Research using the irrelevant-distractor paradigm shows perceptual load influences distractibility, such that distractors are more likely to be processed and decrease reaction times during low perceptual load. In contrast, under high load, attentional resources are limited, and the likelihood of distractibility is decreased. We manipulated distractor placement to determine whether location differentially influenced distractibility. During low load, reaction times were increased equally for all distractor locations. Under high load, left distractors speeded reaction times significantly more than right distractors. We suggest two potential explanations: (1) the central focus of attention was sufficiently large to encapsulate both the distractor and the visual array during low perceptual load, leading to increased distraction - during high load, attention was split across the two visual stimuli, allowing the distractors and array to be processed independently; (2) superior executive control for stimuli in the left visual field allowed participants to 'catch and release' left distractors more efficiently, ultimately decreasing distraction and providing a performance benefit. Our findings represent an intriguing development in relation to visual asymmetries in distractibility.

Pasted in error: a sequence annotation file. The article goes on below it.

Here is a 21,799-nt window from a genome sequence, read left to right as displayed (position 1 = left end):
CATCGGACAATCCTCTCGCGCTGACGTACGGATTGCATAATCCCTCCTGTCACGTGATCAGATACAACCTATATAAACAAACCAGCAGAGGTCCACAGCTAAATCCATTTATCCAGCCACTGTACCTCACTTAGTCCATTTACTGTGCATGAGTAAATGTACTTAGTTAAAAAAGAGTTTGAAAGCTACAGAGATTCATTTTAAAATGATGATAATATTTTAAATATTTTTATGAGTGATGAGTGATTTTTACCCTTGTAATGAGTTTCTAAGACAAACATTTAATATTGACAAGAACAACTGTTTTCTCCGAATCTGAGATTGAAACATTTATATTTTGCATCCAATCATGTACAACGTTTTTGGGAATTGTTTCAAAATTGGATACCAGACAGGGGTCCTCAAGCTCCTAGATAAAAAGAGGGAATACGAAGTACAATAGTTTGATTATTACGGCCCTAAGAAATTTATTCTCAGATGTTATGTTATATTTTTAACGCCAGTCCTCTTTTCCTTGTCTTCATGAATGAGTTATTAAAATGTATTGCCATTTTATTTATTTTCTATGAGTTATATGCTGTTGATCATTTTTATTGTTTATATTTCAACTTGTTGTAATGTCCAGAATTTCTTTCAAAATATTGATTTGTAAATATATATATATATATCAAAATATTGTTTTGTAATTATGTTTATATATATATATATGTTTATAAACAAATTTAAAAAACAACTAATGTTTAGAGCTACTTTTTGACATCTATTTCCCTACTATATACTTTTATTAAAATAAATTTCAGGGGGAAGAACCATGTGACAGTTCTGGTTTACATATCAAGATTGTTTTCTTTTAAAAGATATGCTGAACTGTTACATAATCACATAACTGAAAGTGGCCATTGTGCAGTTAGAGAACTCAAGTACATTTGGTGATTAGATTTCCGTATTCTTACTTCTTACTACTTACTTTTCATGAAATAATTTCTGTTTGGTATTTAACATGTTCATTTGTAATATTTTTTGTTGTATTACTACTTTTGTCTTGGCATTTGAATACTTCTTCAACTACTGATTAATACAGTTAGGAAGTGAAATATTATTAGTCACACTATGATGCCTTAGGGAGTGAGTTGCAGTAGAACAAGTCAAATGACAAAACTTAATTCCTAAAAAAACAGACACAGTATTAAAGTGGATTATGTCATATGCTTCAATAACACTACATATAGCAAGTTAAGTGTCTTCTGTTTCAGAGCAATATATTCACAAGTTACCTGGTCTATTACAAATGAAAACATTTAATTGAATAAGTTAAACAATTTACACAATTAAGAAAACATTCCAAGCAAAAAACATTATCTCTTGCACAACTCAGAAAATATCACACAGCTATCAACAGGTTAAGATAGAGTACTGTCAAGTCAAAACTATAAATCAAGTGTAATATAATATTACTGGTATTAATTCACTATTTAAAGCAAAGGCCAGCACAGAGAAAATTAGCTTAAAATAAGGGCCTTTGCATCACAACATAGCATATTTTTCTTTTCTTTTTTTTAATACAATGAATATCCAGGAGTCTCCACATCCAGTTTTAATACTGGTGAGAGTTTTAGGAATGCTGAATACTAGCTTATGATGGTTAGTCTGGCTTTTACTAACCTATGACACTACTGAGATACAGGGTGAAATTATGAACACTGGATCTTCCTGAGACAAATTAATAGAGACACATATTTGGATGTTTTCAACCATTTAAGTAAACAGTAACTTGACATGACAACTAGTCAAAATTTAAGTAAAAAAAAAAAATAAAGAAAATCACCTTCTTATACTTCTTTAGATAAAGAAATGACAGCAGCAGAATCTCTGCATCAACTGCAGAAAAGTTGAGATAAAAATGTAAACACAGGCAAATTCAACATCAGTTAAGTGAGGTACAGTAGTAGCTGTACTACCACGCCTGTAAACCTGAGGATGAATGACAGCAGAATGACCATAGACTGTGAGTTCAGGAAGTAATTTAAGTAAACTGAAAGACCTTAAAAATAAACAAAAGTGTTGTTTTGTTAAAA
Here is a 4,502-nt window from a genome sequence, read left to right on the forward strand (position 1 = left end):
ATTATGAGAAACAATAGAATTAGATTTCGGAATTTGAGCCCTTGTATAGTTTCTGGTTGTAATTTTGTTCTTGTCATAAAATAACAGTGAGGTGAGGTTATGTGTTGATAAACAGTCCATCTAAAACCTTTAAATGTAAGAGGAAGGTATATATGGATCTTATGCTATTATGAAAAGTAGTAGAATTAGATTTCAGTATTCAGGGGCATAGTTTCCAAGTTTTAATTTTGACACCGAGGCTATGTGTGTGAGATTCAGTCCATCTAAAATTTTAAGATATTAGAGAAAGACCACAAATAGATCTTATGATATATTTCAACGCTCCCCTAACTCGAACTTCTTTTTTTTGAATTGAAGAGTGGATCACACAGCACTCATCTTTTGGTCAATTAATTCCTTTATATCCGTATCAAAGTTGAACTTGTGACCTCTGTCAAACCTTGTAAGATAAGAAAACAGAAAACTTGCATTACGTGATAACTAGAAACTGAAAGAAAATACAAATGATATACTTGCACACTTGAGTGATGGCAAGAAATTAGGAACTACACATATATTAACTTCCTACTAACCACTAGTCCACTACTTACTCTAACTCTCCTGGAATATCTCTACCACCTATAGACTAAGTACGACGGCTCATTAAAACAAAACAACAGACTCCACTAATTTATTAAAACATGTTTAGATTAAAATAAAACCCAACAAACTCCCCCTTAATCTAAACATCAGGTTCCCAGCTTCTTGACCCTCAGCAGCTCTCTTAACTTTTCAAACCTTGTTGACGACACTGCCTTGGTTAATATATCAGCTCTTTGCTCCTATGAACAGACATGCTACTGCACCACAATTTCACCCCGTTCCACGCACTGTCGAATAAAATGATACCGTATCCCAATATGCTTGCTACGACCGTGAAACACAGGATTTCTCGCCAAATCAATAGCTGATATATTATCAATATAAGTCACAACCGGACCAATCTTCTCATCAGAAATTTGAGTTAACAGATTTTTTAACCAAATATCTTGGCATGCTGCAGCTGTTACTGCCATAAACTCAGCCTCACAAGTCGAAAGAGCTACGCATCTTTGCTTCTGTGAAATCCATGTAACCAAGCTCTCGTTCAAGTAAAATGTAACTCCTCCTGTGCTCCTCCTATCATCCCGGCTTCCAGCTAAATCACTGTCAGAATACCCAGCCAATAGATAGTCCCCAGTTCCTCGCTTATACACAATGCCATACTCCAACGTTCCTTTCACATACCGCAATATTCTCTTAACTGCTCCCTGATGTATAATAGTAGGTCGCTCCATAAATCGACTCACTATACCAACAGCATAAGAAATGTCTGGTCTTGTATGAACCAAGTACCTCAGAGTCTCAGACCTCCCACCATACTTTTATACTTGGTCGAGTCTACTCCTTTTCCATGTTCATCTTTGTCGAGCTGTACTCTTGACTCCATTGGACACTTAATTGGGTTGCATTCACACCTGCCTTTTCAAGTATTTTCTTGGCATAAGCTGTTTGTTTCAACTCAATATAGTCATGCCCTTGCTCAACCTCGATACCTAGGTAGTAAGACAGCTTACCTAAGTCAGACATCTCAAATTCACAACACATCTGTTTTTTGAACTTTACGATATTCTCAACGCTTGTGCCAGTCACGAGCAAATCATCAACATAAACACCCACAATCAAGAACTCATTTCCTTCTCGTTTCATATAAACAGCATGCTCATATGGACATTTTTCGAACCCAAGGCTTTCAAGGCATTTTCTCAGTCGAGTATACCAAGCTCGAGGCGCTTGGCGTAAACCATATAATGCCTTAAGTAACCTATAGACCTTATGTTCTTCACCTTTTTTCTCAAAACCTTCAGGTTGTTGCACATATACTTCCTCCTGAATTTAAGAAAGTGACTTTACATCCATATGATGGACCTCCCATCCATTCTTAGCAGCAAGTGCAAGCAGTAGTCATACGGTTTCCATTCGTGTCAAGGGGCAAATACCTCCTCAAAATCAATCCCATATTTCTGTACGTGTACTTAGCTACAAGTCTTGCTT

- human behaviour
- visual system